Curated by Heng-Gil Han
Exhibition Dates: May 10 through June 14, 2008
Opening Reception: Saturday, May 10, 4-6 pm
What is the meaning of an ATM? Located everywhere at a corner of a market or a store, and typically in close proximity to cashier(s), an ATM seems to provide us with a banking service convenient for us, consumers. It saves our time and energy, and it helps us avoid an awkward situation in which we run out of cash and have to ask for our friend’s generosity. Isn’t an ATM a wonderful machine that accommodates our daily life in many ways?
Subverting this luring surface of the EZ banking service, Jose Ruiz critically revisits the premises and function of an ATM. Upon finding that there is no ATM at the Essex Street Market, José Ruiz conceives the idea to install an artistic ATM in the middle of the Cuchifritos. This site-specific installation highlights the human touch and warmth that still survives intact at the Essex Street Market while discussing the elements of today’s faceless society such as commodified money, value, exchange, and machine/human interaction.
An ATM defines space and time in terms of money. The small machine, that takes a bit more than a square-foot surface of ground and available throughout the city, bluntly manifests that time and space, the two indispensable prerequisites of all human experiences and activities, ultimately are commodities one can easily buy in exchange of one or two bucks. Turning the fundamental conditions of possible human experience into a commodity, the ATM represents the critical conditions of our society that place money at the center of our contemporary life.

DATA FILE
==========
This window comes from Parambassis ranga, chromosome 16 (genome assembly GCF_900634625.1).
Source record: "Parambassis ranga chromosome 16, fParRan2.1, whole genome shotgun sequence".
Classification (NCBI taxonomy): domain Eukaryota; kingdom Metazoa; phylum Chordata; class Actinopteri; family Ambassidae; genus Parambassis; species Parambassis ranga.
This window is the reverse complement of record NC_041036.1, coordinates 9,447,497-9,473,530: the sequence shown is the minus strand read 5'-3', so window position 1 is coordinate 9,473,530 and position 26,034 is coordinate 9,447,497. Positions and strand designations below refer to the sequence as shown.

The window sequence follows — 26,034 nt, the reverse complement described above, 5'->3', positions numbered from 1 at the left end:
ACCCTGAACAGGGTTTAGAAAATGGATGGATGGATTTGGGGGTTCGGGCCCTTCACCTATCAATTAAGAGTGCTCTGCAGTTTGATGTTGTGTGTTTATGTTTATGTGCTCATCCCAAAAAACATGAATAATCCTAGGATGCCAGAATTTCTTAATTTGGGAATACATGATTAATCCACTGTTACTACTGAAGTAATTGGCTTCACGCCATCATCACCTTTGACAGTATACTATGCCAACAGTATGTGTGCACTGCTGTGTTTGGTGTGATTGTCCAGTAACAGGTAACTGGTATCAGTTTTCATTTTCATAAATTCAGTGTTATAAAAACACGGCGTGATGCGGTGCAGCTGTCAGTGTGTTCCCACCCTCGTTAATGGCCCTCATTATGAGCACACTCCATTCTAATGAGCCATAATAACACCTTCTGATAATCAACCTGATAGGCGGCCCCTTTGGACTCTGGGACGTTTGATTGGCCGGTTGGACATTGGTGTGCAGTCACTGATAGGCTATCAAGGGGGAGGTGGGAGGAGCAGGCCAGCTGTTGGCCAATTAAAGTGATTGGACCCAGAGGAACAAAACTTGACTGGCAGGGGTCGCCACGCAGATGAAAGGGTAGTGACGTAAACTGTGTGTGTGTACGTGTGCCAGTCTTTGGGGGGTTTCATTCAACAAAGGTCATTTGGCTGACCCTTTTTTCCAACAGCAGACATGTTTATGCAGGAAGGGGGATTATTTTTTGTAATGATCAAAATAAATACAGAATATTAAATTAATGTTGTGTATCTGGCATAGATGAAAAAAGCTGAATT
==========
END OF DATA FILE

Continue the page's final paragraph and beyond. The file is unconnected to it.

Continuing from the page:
Not only promoting consumerism and wasteful spending, the cornerstone of the US’ economic structure, the ATM isolates the consumers’ need for a small amount of instant cash and then precisely only satisfies that need and nothing else, while removing all possible human interactions with a teller during the transaction. It makes us aware that face-to-face human activities evaporate in our automated society of codes and passwords that define our life only in terms of productivity and material efficiency—the money.
Ruiz’s ATM critically points out the illusive value of money. Despite its critical points, the actual installation takes a playful form, which is one of the distinctive characteristics of Ruiz’s approach to making art. In his work, Ruiz frequently discusses dark matters of our life and society, but he typically treats them in a humorous and satirical manner by using witty and ironic contexts. The effect is a cathartic experience in which the serious issues hard to address without unpleasant pressure are weightlessly touched upon at ease and with laughter.
This exhibit is sponsored, in part, by public funds from the New York City Department of Cultural Affairs and through the generous support of the following: the New York State Council on the Arts,The New York City Economic Development Corporation, the Foundation for Contemporary Arts, and the members of the Artists Alliance Incorporated.